Rare Flower Names

Several factors can make a flower rare. In some cases, the rare flower only grows in a limited area. In other cases, the flowers are rare because the seeds are not hardy and only a small percentage will actually germinate. Rare flowers can be found and grown in the home garden in limited areas of the United States.

Lion's Ear

Lion's ear (Leonotus leonurus) is also known as wild dagga or lion's tail, and is a member of the mint family. The plant grows up to 6 feet tall with a spread of from 2 to 3 feet with lance-shaped leaves that grow from 2 to 4 inches long. The 2-inch long, orange-red flowers are tube-shaped, bloom from summer through the early part of the winter and grow in 4-inch wide clusters. The plant is a native of South Africa and likes full sun and a dry soil. Lion's ear is hardy in USDA Zones 9 through 11 and is a favorite of butterflies and hummingbirds.

Purple Heart

Purple heart (Tradescantia pallida) is also known as purple queen or purple-heart tradescantia, and is a member of the spiderwort family. The plant is a ground cover with leaves that are a deep purple on top and violet-pink on the bottom, growing to be about 3 to 5 inches long and 1 inch wide. The pale orchid-pink flowers are less than 1 inch wide and bloom in warm weather, but only open in the morning. The plant is native to eastern Mexico and likes full sun and a rich, sandy soil. Purple heart is hardy in USDA Zones 8 to 11 and is a good choice for a rock garden.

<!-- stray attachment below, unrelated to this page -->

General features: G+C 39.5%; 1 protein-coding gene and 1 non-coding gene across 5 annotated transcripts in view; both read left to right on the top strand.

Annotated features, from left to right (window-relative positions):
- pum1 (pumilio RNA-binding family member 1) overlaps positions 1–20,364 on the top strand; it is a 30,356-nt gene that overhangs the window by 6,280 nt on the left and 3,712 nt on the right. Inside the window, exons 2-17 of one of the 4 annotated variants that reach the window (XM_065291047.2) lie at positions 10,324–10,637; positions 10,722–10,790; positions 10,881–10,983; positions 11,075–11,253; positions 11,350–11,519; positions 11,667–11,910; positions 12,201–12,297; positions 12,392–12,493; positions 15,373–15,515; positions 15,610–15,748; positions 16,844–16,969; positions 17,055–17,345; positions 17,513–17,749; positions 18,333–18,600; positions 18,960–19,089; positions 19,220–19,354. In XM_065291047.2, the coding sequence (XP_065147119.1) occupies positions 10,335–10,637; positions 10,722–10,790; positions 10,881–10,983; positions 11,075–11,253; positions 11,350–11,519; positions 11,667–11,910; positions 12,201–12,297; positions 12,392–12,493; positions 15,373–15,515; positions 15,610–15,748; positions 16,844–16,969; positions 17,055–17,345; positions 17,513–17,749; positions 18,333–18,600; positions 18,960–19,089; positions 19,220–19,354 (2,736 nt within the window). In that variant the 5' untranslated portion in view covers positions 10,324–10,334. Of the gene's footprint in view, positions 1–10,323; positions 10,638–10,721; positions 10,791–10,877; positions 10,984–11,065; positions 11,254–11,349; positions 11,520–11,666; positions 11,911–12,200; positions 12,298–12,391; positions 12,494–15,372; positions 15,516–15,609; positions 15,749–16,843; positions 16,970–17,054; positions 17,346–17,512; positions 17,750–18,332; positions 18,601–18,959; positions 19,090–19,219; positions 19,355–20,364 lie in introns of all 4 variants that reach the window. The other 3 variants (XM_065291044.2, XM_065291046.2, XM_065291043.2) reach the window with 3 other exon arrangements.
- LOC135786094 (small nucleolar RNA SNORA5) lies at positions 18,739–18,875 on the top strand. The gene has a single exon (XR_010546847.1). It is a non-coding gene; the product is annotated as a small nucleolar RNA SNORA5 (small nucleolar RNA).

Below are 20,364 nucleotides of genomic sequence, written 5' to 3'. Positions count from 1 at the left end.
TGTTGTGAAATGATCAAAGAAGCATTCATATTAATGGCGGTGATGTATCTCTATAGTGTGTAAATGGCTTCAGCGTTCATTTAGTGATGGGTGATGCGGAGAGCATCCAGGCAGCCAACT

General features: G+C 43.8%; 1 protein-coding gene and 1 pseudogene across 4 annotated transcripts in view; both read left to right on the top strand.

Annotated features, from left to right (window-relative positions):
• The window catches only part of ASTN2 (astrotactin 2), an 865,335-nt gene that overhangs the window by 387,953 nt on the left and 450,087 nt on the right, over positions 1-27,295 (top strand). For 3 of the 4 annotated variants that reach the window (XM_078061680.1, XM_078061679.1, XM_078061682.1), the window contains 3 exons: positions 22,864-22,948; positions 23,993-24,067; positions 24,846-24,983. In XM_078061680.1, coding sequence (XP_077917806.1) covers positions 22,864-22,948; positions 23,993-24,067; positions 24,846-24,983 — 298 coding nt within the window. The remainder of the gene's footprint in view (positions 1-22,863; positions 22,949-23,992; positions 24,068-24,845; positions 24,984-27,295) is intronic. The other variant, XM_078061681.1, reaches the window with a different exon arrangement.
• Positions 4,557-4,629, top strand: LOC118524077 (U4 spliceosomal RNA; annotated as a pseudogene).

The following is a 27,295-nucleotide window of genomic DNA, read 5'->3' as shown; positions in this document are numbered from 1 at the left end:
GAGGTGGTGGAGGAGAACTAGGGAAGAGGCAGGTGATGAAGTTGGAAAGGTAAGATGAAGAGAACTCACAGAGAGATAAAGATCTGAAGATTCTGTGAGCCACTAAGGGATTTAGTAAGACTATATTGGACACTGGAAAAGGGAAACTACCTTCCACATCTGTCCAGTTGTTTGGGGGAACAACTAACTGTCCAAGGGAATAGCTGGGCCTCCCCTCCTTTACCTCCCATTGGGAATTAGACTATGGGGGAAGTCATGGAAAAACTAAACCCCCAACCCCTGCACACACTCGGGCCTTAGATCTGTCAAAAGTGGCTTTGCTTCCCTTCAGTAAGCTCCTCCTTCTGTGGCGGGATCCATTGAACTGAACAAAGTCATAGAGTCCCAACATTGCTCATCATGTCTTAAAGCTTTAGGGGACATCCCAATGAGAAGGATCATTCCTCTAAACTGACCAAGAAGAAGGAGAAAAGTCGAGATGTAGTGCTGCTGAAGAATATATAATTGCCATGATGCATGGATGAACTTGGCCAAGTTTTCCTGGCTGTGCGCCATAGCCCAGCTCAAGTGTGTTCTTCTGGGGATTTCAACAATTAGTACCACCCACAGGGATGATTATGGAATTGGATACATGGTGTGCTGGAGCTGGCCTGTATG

Parrotlily (Alstroemeria psittacina) is also known as parrot flower, red parrot beak, New Zealand Christmas bell, Inca lily and Peruvian lily, and is a member of the amaryllis family. The plant grows up to 30 inches tall with pale-green leaves clustered at the tips of the stems. Clusters of red, yellow-green edged, 1 to 2-inch long flowers appear in the early summer. The entire plant will become straw colored before it goes dormant for the winter. Parrotlilies like full sun in the milder climates and partial shade in the hottest climates, as well as a moist and well-drained soil. The plant is hardy in USDA Zones 7 through 10.

Keywords: rare flowers, lion's ear, purple heart, parrotlily

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Regina Sass has been a writer for 10 years, penning articles for publications in the real estate and retail industries. Her online experience includes writing, advertising and editing for an educational website. Sass is a member of the Society of Professional Journalists.